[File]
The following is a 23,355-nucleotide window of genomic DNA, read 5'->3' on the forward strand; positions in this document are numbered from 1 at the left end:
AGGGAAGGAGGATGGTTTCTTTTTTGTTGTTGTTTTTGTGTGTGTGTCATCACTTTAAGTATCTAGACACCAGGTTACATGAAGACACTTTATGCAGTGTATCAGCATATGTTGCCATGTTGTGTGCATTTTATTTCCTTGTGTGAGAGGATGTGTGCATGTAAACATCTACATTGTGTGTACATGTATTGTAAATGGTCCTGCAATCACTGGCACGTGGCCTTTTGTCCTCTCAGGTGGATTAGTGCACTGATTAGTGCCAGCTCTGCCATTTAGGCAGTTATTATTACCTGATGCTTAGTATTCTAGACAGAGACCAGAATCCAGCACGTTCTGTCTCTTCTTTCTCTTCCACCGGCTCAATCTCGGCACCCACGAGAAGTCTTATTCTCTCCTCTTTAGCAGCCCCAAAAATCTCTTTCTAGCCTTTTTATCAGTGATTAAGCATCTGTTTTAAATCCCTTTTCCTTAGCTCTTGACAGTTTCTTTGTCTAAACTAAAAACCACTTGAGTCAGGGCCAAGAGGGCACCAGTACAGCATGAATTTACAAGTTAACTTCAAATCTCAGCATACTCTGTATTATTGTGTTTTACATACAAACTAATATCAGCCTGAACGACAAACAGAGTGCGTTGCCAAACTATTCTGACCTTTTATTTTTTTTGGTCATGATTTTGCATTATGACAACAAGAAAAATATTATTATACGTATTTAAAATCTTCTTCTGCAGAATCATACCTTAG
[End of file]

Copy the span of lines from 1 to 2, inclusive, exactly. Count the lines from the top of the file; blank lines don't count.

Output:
The following is a 23,355-nucleotide window of genomic DNA, read 5'->3' on the forward strand; positions in this document are numbered from 1 at the left end:
AGGGAAGGAGGATGGTTTCTTTTTTGTTGTTGTTTTTGTGTGTGTGTCATCACTTTAAGTATCTAGACACCAGGTTACATGAAGACACTTTATGCAGTGTATCAGCATATGTTGCCATGTTGTGTGCATTTTATTTCCTTGTGTGAGAGGATGTGTGCATGTAAACATCTACATTGTGTGTACATGTATTGTAAATGGTCCTGCAATCACTGGCACGTGGCCTTTTGTCCTCTCAGGTGGATTAGTGCACTGATTAGTGCCAGCTCTGCCATTTAGGCAGTTATTATTACCTGATGCTTAGTATTCTAGACAGAGACCAGAATCCAGCACGTTCTGTCTCTTCTTTCTCTTCCACCGGCTCAATCTCGGCACCCACGAGAAGTCTTATTCTCTCCTCTTTAGCAGCCCCAAAAATCTCTTTCTAGCCTTTTTATCAGTGATTAAGCATCTGTTTTAAATCCCTTTTCCTTAGCTCTTGACAGTTTCTTTGTCTAAACTAAAAACCACTTGAGTCAGGGCCAAGAGGGCACCAGTACAGCATGAATTTACAAGTTAACTTCAAATCTCAGCATACTCTGTATTATTGTGTTTTACATACAAACTAATATCAGCCTGAACGACAAACAGAGTGCGTTGCCAAACTATTCTGACCTTTTATTTTTTTTGGTCATGATTTTGCATTATGACAACAAGAAAAATATTATTATACGTATTTAAAATCTTCTTCTGCAGAATCATACCTTAG